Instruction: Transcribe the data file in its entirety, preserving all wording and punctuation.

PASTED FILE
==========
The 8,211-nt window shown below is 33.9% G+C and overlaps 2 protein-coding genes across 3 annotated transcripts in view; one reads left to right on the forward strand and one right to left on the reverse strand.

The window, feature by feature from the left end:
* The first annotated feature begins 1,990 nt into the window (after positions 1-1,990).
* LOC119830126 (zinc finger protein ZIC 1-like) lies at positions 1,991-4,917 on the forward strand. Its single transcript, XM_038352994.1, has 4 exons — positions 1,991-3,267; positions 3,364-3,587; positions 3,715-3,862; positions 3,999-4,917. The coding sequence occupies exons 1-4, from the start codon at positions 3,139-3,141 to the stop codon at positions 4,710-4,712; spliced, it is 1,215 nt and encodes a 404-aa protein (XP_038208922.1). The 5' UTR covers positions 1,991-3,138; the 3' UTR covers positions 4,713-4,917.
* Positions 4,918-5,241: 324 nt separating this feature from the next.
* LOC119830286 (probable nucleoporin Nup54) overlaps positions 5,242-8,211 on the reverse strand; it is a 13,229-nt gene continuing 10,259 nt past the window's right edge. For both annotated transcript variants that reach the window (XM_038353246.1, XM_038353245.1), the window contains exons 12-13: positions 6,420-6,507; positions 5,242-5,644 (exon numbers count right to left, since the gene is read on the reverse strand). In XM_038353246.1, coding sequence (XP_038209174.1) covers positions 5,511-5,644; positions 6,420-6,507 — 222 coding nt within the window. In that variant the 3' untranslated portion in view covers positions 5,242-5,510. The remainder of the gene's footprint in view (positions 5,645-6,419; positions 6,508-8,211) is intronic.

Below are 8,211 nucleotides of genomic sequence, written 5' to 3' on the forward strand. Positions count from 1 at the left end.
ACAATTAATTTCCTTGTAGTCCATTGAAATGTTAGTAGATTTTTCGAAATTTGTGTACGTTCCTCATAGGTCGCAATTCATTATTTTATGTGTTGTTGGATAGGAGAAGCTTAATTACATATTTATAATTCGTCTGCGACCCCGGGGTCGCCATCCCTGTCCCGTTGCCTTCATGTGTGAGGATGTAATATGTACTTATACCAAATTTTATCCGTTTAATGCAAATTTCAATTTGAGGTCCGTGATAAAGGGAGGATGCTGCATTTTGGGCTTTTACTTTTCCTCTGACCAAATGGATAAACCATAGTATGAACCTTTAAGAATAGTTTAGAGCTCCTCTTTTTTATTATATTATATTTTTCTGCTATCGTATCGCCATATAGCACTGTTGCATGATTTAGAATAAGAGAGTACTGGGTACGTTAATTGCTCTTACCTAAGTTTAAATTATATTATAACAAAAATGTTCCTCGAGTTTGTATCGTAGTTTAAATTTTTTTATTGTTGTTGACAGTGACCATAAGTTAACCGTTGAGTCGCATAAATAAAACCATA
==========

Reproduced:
The 8,211-nt window shown below is 33.9% G+C and overlaps 2 protein-coding genes across 3 annotated transcripts in view; one reads left to right on the forward strand and one right to left on the reverse strand.

The window, feature by feature from the left end:
* The first annotated feature begins 1,990 nt into the window (after positions 1-1,990).
* LOC119830126 (zinc finger protein ZIC 1-like) lies at positions 1,991-4,917 on the forward strand. Its single transcript, XM_038352994.1, has 4 exons — positions 1,991-3,267; positions 3,364-3,587; positions 3,715-3,862; positions 3,999-4,917. The coding sequence occupies exons 1-4, from the start codon at positions 3,139-3,141 to the stop codon at positions 4,710-4,712; spliced, it is 1,215 nt and encodes a 404-aa protein (XP_038208922.1). The 5' UTR covers positions 1,991-3,138; the 3' UTR covers positions 4,713-4,917.
* Positions 4,918-5,241: 324 nt separating this feature from the next.
* LOC119830286 (probable nucleoporin Nup54) overlaps positions 5,242-8,211 on the reverse strand; it is a 13,229-nt gene continuing 10,259 nt past the window's right edge. For both annotated transcript variants that reach the window (XM_038353246.1, XM_038353245.1), the window contains exons 12-13: positions 6,420-6,507; positions 5,242-5,644 (exon numbers count right to left, since the gene is read on the reverse strand). In XM_038353246.1, coding sequence (XP_038209174.1) covers positions 5,511-5,644; positions 6,420-6,507 — 222 coding nt within the window. In that variant the 3' untranslated portion in view covers positions 5,242-5,510. The remainder of the gene's footprint in view (positions 5,645-6,419; positions 6,508-8,211) is intronic.

Below are 8,211 nucleotides of genomic sequence, written 5' to 3' on the forward strand. Positions count from 1 at the left end.
ACAATTAATTTCCTTGTAGTCCATTGAAATGTTAGTAGATTTTTCGAAATTTGTGTACGTTCCTCATAGGTCGCAATTCATTATTTTATGTGTTGTTGGATAGGAGAAGCTTAATTACATATTTATAATTCGTCTGCGACCCCGGGGTCGCCATCCCTGTCCCGTTGCCTTCATGTGTGAGGATGTAATATGTACTTATACCAAATTTTATCCGTTTAATGCAAATTTCAATTTGAGGTCCGTGATAAAGGGAGGATGCTGCATTTTGGGCTTTTACTTTTCCTCTGACCAAATGGATAAACCATAGTATGAACCTTTAAGAATAGTTTAGAGCTCCTCTTTTTTATTATATTATATTTTTCTGCTATCGTATCGCCATATAGCACTGTTGCATGATTTAGAATAAGAGAGTACTGGGTACGTTAATTGCTCTTACCTAAGTTTAAATTATATTATAACAAAAATGTTCCTCGAGTTTGTATCGTAGTTTAAATTTTTTTATTGTTGTTGACAGTGACCATAAGTTAACCGTTGAGTCGCATAAATAAAACCATA